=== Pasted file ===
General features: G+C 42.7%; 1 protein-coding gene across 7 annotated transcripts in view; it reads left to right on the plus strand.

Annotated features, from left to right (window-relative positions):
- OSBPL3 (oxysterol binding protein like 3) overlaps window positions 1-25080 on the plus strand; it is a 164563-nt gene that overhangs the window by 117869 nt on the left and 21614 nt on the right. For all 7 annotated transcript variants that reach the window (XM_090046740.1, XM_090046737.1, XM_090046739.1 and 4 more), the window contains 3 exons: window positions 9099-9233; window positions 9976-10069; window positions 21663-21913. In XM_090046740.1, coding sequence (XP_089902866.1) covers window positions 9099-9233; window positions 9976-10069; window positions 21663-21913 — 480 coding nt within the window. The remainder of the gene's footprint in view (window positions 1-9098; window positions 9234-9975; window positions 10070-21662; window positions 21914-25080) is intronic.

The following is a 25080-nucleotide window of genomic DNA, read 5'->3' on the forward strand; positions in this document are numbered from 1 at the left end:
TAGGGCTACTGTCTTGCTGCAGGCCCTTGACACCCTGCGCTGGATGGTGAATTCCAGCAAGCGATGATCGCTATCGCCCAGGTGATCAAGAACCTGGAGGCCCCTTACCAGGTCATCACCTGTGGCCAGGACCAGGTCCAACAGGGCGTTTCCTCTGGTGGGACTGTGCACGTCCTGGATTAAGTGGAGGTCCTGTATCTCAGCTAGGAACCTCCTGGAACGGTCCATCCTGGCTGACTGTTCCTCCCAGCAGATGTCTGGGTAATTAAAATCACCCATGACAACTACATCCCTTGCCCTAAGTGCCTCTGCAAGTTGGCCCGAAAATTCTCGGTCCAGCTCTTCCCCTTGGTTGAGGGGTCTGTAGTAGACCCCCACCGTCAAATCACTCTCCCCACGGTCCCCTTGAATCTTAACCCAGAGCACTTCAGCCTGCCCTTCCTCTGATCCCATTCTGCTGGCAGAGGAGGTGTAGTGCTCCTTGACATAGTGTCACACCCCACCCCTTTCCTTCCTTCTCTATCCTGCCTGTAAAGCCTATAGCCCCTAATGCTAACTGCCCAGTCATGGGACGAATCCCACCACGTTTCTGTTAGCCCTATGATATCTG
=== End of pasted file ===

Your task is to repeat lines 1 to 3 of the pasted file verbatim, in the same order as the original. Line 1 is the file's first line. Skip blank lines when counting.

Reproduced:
General features: G+C 42.7%; 1 protein-coding gene across 7 annotated transcripts in view; it reads left to right on the plus strand.

Annotated features, from left to right (window-relative positions):
- OSBPL3 (oxysterol binding protein like 3) overlaps window positions 1-25080 on the plus strand; it is a 164563-nt gene that overhangs the window by 117869 nt on the left and 21614 nt on the right. For all 7 annotated transcript variants that reach the window (XM_090046740.1, XM_090046737.1, XM_090046739.1 and 4 more), the window contains 3 exons: window positions 9099-9233; window positions 9976-10069; window positions 21663-21913. In XM_090046740.1, coding sequence (XP_089902866.1) covers window positions 9099-9233; window positions 9976-10069; window positions 21663-21913 — 480 coding nt within the window. The remainder of the gene's footprint in view (window positions 1-9098; window positions 9234-9975; window positions 10070-21662; window positions 21914-25080) is intronic.